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Thursday, August 9, 2012

Don't Stop Reading To Your Kids!

So, at what age do you stop reading aloud to a child?

I am a parent of two older, ELL children. My daughter is almost 12, and my son is 8. Neither can read much beyond a first grade level right now. So reading aloud to them at bedtime is something we always do. I think I take for granted that all parents read aloud to their children, regardless of their age and abilities. But that's not the case at all, is it?

When children begin reading independently, or sometimes even before that, we assume they have outgrown the need to be read aloud to. But we're wrong. The read-aloud benefits for a child continue even as they get into upper elementary, middle school, and beyond.

A parent typically has a higher reading level than their child, so even after your child is reading on their own, by reading to them, you are exposing them richer and more advanced vocabulary. They can take in that rich vocab by listening to a story, even if it's beyond their reading level.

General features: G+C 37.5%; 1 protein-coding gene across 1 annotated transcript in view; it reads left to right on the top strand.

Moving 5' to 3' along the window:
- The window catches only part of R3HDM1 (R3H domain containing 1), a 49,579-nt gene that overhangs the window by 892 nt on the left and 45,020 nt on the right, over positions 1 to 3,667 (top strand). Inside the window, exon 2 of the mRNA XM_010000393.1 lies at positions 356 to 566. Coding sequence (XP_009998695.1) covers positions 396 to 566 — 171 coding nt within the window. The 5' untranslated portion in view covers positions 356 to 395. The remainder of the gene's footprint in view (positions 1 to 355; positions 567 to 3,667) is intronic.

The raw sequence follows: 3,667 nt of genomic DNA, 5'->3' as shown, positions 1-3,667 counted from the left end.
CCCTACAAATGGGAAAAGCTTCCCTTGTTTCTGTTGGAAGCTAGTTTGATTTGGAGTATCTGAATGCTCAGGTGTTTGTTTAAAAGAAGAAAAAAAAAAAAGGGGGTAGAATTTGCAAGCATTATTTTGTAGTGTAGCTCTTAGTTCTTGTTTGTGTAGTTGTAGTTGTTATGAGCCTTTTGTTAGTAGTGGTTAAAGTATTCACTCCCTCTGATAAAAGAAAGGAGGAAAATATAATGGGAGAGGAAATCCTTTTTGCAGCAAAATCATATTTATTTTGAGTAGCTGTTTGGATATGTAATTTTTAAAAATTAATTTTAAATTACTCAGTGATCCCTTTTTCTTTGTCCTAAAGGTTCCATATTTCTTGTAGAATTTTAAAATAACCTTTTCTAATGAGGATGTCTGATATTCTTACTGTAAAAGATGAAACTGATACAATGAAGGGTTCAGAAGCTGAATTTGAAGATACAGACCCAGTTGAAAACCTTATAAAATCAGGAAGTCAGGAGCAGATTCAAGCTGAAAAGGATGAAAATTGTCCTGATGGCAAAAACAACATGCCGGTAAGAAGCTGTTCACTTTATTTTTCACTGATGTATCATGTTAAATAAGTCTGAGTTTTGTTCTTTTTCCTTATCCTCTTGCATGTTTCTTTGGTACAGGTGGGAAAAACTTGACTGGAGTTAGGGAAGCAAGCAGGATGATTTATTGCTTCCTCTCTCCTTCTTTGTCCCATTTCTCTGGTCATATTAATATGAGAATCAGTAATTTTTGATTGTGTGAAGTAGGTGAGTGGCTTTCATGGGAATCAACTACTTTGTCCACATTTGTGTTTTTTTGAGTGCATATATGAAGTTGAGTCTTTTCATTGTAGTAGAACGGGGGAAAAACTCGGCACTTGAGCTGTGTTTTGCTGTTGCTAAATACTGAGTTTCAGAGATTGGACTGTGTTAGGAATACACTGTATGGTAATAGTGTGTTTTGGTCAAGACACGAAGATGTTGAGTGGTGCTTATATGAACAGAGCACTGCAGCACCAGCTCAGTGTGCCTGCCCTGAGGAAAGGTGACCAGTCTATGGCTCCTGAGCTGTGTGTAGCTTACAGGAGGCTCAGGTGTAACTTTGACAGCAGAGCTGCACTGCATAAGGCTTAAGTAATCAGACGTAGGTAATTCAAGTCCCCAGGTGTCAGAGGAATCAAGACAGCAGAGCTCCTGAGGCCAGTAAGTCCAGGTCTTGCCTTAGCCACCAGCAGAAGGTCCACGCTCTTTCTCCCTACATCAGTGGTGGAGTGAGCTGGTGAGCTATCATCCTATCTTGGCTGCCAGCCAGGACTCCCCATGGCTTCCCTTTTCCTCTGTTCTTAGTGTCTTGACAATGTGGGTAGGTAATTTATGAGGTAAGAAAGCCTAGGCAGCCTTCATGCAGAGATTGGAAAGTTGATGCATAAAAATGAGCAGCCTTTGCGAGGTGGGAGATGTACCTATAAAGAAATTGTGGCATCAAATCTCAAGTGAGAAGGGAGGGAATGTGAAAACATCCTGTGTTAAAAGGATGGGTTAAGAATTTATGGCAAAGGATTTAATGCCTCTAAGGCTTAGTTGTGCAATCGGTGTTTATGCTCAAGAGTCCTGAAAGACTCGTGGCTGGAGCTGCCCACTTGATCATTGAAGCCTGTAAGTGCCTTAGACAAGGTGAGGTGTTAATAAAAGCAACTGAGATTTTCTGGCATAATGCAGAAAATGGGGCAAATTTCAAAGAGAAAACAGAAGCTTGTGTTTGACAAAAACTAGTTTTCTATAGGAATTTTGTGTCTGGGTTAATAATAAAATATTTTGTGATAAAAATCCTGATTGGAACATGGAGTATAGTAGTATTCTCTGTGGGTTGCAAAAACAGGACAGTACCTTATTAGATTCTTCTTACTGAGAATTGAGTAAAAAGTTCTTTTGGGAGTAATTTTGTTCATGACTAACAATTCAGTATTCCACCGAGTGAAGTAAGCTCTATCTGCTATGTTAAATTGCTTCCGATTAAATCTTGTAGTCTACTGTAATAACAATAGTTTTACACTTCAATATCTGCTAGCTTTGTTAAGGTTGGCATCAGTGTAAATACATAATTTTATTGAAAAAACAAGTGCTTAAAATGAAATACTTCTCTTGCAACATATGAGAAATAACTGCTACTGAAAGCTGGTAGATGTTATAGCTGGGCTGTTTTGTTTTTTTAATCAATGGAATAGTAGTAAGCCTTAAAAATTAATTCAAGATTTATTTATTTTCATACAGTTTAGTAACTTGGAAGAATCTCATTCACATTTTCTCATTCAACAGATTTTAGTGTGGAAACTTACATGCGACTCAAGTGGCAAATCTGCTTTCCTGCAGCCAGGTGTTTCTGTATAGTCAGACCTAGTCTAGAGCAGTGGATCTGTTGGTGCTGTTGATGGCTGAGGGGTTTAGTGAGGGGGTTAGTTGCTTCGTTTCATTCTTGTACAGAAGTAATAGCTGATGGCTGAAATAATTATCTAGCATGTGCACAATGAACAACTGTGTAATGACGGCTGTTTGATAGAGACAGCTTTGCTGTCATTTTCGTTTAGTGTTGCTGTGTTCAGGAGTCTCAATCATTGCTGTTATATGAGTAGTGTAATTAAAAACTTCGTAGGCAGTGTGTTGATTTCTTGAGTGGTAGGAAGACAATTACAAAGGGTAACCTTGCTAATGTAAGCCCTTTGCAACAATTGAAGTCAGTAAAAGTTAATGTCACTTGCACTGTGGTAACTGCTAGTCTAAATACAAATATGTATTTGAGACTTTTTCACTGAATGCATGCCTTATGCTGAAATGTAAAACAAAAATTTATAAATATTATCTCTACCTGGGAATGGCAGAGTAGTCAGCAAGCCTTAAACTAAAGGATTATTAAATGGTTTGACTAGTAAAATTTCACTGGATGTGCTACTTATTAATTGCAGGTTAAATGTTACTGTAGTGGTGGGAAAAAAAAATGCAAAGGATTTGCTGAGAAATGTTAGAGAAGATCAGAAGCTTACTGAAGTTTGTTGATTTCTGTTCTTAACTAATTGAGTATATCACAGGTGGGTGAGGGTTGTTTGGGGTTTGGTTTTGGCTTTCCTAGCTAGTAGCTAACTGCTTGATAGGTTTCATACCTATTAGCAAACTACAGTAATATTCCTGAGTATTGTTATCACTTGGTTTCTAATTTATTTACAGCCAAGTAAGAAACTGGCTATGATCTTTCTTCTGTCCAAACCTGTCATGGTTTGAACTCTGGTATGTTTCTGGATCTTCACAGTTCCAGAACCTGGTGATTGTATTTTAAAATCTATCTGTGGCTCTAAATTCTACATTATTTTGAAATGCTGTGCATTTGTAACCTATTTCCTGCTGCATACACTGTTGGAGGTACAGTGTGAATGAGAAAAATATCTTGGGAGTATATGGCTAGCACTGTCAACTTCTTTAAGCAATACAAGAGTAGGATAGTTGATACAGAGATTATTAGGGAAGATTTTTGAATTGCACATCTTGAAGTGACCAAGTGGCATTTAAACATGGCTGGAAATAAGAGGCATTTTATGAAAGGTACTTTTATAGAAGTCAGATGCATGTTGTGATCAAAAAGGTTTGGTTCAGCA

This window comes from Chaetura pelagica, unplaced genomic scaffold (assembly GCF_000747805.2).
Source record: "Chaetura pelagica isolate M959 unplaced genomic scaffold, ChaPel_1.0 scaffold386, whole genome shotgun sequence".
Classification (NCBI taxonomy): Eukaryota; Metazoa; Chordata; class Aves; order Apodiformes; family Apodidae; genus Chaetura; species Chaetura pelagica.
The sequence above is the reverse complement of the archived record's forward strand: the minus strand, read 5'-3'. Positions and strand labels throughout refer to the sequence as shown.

Reading aloud also gives parents of older kids the opportunity to introduce to their children new authors, encourage the trial of a new genre, and a general broadening of their horizons. You might be surprised at how open your child is to your books suggestions, if they sense that you are genuinely taking their interests and tastes into account with your suggestions. And perhaps they might broaden your horizons with their book suggestions.

As children advance into their teens, reading aloud to them allows you to encourage reading by sharing interesting things with them that you have read. Maybe it doesn't have to be bedtime reading. It could be a bit of an interesting newspaper or magazine article, a funny passage from a book your reading on your own, or a review of a book or a movie.

Ending the read-aloud tradition might seem to a child like the end of you caring whether or not they read. It can send the message that reading just isn't important anymore, that you read with them only because it's necessary and not because it's enjoyable.

But continuing the read-loud as your child grows means continuing the bonding. Sharing a book together is something intimate and special. It opens doors for wonderful discussions. It's a shared experience that will live on forever in the memory and the heart of your child... and you!

What are you reading aloud with your older child?

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